“1453” by Roger Crowley

1453 by Roger Crowley cover

This book was a short, gripping read = excellent!

Constantinople, capital of the Byzantine Empire since 330 A.D., fell to the Ottomans on May 29, 1453, after being besieged for seven weeks. The City was long seen as impregnable, surrounded by seas on two sides and a formidable land wall on the other. Sultan Mehmet II (only 21 years old!) adopted newfangled cannon technology to remove the land wall advantage. Also he recognized the need for a powerful fleet, to blockade the City and prevent reinforcements and supplies from entering.

The siege was a long time coming. The Byzantine Empire itself had dwindled over the last few centuries since the betrayal of the Fourth Crusade. By 1453, they only ruled the city, some islands, and some lands down in Greece. During this same period, the Ottomans were ascendant, rocketing up from tribe to an empire in their own right. The final piece of their imperial puzzle was the Red Apple, Constantinople.

I couldn’t help but feeling for the defenders while reading this story of the siege. They were outnumbered, outgunned, and the clock was ticking. Over the previous few decades, the Byzantines had even reached out to unionist (re: the Great Schsim) forces in the West – nearly on the eve of the siege, official envoys of the Pope were in residence to welcome back the Orthodox followers to the fold. While the administration saw this as necessary to securing Western military support, the people in Constantinople resisted these efforts and saw Emperor Constantine XI as a bringer of heresy — perhaps they ended up blaming him later for what followed.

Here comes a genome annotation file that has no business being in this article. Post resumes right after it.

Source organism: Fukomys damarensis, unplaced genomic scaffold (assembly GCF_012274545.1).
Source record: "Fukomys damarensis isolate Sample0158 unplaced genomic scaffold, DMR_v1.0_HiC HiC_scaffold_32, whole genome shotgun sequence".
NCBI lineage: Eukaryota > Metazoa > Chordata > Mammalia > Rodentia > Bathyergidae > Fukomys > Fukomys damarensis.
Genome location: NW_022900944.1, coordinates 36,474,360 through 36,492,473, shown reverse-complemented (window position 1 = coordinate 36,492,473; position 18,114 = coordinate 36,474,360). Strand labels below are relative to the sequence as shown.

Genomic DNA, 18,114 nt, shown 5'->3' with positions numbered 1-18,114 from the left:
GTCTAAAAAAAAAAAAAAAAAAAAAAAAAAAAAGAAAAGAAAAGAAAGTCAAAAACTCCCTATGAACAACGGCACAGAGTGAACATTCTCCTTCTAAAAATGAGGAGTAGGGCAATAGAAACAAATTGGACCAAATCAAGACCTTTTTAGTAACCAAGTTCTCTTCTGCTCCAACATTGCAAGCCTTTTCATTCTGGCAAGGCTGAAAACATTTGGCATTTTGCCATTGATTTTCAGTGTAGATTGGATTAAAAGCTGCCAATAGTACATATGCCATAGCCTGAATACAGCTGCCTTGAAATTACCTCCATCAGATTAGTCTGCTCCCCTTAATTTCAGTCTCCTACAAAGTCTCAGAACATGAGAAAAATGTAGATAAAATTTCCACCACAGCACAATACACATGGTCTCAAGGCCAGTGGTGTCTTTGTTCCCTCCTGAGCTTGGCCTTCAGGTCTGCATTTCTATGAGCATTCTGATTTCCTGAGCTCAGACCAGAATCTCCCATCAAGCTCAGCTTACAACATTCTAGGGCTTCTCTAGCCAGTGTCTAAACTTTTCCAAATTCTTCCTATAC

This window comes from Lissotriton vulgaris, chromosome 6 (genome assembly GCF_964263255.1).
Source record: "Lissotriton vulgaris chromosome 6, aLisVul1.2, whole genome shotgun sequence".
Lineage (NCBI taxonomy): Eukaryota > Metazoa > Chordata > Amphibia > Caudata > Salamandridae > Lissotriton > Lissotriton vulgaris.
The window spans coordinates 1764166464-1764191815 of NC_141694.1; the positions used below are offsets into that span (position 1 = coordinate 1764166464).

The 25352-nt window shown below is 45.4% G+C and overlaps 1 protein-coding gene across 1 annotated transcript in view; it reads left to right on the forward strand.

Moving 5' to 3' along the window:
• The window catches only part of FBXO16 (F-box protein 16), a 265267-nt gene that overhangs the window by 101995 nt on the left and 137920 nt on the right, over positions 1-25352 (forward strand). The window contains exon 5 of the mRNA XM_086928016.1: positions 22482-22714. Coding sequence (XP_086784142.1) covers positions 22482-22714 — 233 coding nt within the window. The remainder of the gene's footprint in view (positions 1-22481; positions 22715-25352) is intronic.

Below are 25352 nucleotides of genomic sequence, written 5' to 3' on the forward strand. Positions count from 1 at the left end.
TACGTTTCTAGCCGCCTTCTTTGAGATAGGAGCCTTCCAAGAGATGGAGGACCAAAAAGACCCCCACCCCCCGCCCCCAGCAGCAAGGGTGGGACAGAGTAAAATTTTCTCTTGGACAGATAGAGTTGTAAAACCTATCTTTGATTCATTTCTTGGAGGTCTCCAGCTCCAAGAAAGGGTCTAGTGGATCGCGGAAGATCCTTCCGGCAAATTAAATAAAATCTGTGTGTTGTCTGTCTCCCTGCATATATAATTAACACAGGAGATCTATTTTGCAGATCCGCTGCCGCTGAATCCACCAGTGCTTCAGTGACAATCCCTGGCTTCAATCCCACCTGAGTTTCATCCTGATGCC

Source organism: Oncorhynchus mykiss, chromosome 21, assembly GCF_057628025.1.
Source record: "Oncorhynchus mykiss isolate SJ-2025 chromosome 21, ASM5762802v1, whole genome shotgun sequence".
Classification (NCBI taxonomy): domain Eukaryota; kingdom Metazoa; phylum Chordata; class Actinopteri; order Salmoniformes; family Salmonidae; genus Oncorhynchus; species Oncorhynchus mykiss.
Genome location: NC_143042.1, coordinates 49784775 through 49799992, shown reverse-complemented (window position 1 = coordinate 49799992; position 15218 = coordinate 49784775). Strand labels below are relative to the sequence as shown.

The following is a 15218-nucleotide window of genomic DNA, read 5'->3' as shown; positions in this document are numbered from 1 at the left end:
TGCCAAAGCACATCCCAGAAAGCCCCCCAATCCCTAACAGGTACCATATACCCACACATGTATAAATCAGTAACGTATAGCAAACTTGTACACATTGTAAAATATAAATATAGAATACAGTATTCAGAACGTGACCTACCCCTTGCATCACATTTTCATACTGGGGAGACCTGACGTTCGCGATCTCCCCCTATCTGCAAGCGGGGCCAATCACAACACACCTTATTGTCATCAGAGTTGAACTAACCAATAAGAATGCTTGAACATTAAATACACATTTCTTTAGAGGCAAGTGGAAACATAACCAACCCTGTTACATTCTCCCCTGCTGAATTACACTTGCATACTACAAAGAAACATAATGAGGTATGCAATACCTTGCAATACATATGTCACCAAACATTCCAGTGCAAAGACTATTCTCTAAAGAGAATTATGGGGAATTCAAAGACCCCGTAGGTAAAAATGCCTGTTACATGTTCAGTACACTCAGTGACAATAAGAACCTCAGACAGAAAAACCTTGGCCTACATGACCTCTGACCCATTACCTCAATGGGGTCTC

There was a powerful sense of doom and foreboding during the siege itself. The guns ground the walls to powder each day, while the defenders attempted repairs each night. Giovanni Giustiniani (I love that name!), a Genoese captain and leader of the city defense, was by all accounts brave and a genius. But daily the defenders grew fewer and fewer, and despite hopes and rumors, no Hungarian army or Venetian fleet was on the way to the rescue. His advisors tried to convince him to flee to other holdings in Greece, but Constantine stoicly refused to abandon the City.

When the Ottomans finally stormed the walls, Constantine died anonymously, fighting alongside his troops, while Giustiniani escaped but not before suffering a mortal wound. Mehmet entered the City, now and forever known as Fatih, the Conquereor. The city was looted per Islamic rules of war and the population virtually all were enslaved.  The Byzantine Empire was dead.

Incidentally, upon searching for an image of this book’s cover it seems there was a Turkish movie about the capture of Istanbul produced just last year. . . something tells me it has a slightly different point of view that the book I just read.




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